Hughes Thrall keyboardplayer

  • Thanks Ad - I think you're right judging by the two pix! Here's one more from the San Jose show in '82. The others will follow in a few days 8)

    Student Union Ballroom, San Jose State University, California - Saturday, November 20th, 1982


    Picture Courtesy: Rob Sample
  • My God, what a band! Tommy Aldridge needs no praise from me, but Jesse Harms as well? Not only is he a great keyboard player, he's a very good backing singer too.

    How many shows did these guys play? Are there any good recordings of them? I know about "Highway Star", but is that it?


    "How can you lose, when you're destined to be a winner?"

  • I know that with his output over the past few years Glenn made up the lost years...but still...the World Class potential the Hughes-thrall band had was humongous...

    But..there should be hope..judging from a big item on Hard Rock is becoming popular again (Sales figures rising by 230% since last year) Why not release Hughes Thrall-II real fast??

  • Hi All,
    According to Fedor there were at least 5 HughesThrall concerts. I personally think there must have been more. I also think that the concert on Highway Star is not from Lubbock because i have a tape of a HughesThrall gig where Glenn can clearly be heard sying "hello Lubbock", and this is a completely different gig with two songs not heard before. Maybe the Highway Star concert was a support gig? After all it only lasts about an hour.
    Hope this helps!

    PS Bring on Hughes Thrall 2!

  • Hi Sadsack

    Can you give me any more details on this other h-t show?

    fancy a trade ? e mail me.



  • The Hughes-Thrall boot "Highway Star" is actually from Dallas. If I remember correctly, The DJ/MC who introduces hiself as being from KLBJ. Glenn also says something like "Hello, big 'D'".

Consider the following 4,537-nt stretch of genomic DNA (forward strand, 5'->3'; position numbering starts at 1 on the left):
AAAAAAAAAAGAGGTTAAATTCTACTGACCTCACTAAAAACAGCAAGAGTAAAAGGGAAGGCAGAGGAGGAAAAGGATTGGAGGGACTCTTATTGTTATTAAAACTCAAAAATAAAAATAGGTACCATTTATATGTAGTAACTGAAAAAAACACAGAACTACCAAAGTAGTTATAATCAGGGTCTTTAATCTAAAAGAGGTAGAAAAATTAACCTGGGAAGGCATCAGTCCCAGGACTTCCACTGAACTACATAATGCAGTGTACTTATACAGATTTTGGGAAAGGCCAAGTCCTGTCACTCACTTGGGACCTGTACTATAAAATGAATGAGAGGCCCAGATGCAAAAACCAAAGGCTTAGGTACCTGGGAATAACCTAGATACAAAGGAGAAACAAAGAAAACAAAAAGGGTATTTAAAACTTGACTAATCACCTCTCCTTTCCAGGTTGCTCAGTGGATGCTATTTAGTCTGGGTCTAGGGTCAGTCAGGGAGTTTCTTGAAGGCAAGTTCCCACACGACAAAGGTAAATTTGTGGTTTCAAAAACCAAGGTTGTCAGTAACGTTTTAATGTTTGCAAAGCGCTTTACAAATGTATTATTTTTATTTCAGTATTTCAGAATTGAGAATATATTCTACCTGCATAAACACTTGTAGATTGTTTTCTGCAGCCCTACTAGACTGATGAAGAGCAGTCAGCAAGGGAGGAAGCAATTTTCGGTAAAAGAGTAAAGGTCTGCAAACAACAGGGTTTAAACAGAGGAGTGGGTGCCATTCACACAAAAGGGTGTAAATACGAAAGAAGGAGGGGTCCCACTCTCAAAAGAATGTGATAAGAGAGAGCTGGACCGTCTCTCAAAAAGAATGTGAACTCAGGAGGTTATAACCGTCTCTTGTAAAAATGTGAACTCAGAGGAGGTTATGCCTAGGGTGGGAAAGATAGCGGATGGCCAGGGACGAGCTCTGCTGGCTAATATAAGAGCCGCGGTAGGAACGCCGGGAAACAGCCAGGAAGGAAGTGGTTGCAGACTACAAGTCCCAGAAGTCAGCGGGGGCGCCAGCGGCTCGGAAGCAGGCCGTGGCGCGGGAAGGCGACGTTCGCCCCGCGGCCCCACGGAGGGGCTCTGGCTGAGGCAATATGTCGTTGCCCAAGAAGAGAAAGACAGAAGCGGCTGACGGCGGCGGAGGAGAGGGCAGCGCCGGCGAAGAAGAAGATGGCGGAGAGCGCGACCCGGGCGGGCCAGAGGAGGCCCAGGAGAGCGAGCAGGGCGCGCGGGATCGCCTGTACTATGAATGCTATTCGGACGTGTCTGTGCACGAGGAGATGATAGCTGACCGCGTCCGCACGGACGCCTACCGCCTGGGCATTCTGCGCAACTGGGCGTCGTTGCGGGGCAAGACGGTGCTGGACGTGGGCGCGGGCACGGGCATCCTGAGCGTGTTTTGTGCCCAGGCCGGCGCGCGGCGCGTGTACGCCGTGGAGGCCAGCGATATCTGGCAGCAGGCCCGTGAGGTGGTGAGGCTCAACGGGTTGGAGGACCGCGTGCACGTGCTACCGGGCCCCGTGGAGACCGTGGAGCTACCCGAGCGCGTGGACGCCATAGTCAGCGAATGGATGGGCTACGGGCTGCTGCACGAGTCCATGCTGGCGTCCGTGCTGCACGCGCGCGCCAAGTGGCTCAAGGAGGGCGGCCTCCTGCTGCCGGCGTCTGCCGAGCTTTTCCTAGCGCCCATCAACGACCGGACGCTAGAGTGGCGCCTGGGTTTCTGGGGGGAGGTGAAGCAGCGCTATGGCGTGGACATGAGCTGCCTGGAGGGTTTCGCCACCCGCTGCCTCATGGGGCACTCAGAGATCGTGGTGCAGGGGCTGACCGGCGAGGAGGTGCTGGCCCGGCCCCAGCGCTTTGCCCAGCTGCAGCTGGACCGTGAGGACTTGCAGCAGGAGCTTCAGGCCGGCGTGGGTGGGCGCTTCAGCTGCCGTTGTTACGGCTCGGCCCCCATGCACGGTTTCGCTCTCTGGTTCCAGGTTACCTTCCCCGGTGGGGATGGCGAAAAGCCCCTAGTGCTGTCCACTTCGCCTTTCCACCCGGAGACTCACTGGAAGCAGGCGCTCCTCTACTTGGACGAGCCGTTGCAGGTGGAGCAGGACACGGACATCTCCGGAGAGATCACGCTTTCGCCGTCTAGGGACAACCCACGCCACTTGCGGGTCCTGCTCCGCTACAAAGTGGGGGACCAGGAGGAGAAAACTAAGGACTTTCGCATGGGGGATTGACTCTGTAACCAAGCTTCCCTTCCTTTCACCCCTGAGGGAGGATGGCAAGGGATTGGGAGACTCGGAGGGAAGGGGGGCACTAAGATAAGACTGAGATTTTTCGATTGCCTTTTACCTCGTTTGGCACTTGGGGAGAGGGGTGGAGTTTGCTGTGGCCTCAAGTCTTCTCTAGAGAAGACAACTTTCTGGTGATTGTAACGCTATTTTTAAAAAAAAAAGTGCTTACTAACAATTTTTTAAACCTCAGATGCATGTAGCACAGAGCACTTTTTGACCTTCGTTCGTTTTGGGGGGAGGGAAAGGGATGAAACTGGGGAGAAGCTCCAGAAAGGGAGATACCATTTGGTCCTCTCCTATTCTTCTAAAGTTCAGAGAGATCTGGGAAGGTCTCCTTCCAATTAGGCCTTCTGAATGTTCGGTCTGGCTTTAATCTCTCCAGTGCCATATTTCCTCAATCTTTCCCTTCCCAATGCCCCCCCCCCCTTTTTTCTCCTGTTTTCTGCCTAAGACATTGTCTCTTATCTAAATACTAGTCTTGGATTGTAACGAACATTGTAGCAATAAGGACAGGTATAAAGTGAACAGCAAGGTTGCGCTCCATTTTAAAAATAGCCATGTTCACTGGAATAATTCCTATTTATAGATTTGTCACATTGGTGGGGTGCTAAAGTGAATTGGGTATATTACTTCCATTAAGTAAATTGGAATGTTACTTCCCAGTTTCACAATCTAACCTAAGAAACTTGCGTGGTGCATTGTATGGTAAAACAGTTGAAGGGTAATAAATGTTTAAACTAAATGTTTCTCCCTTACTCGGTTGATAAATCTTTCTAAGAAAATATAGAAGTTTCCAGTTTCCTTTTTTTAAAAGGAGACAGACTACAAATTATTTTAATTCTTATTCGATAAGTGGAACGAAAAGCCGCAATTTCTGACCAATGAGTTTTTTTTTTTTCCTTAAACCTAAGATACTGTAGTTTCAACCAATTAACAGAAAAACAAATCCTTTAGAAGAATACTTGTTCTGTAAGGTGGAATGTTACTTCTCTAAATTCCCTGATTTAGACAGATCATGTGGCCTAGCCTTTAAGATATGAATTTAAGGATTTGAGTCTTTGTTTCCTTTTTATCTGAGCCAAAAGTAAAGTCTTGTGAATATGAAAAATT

They played at Reunion Arena as an opening act.

  • I have seen a video of H-T show (boot?) where the stage was turning round.

    The video camera was fixed, it looked quite strange to see the members from many angles.

    I don't know which show it was from...

  • Actually that was the infamous GH appearance with Pat Thrall and TM Stevens at the 88 Namm show. It wasn't from the 1982 era, as evidenced by Glenn's weight and beard.


  • Here's an unreleased demo track - Walk On Water - from the '80's written and played by Jesse Harms. On the second part, you get to hear a snippet of it, as interpreted by Eddie Money who recorded it for his 1988 album, Nothing To Lose, and which this song garnered chart success as a Top 10 single!

    Jesse also played on the album (keyboard and backing vocalist) and co-wrote one other song on it, Magic. Another GLENN HUGHES connection is also found on this release - Stevie Salas is amongst the featured guitarists!

    Walk On Water is a very '80s pop-rock's 'kinda like Richard Marx meets Strangeways with an extremely catchy chorus! You can certainly tell why Hughes/Thrall chose him as part of their touring band, not just for his excellent keyboard work, but also backing vocals...he sure can reach those high notes!

    One other GLENN link here....Hughes/Thrall supported Eddie Money in Southern California, as part of their initial live dates back in November 1982!

    Small world, eh 8)

  • Schless wrote the big hit "On The Wings of Love" sung by Jeffrey Osborne in 1982.
    He wrote the music to a song sung by Frank Stallone (Bad Nite) on the soundtrack of Over The Top.
    He produced and played Organ, Synthesizer, Piano, Keyboards, Electric Piano on the album Gypsy Ride by Les Dudek.
    Also gets a credit as "arranger" on the soundtrack for Rambo:First Blood part 2.

    Karen and Peter Schless were living in Los Angeles when Peter wrote the hit single "On the Wings of Love" with Jeffrey Osborne in 1982. The success catapulted the Schlesses onto the radar of Hollywood’s sizeable Scientology community and they became members of the religion that same year. The idea, according to Karen, was that they would recruit celebrities for the group. By 1989 they were living at the Church of Scientology’s desert compound outside L.A., training others in its doctrines, taking courses themselves, and performing landscaping duties for $45 a week. Almost 10 years later, with the help of a friend, Karen “escaped”—her word for it—from the compound and flew home to Atlanta. She never spoke with her husband again. Their divorce was executed via mail. She had been, in the terminology of Scientology, “disconnected”—cut off because she had rebelled.

    :ghcp: "It's in my blood"

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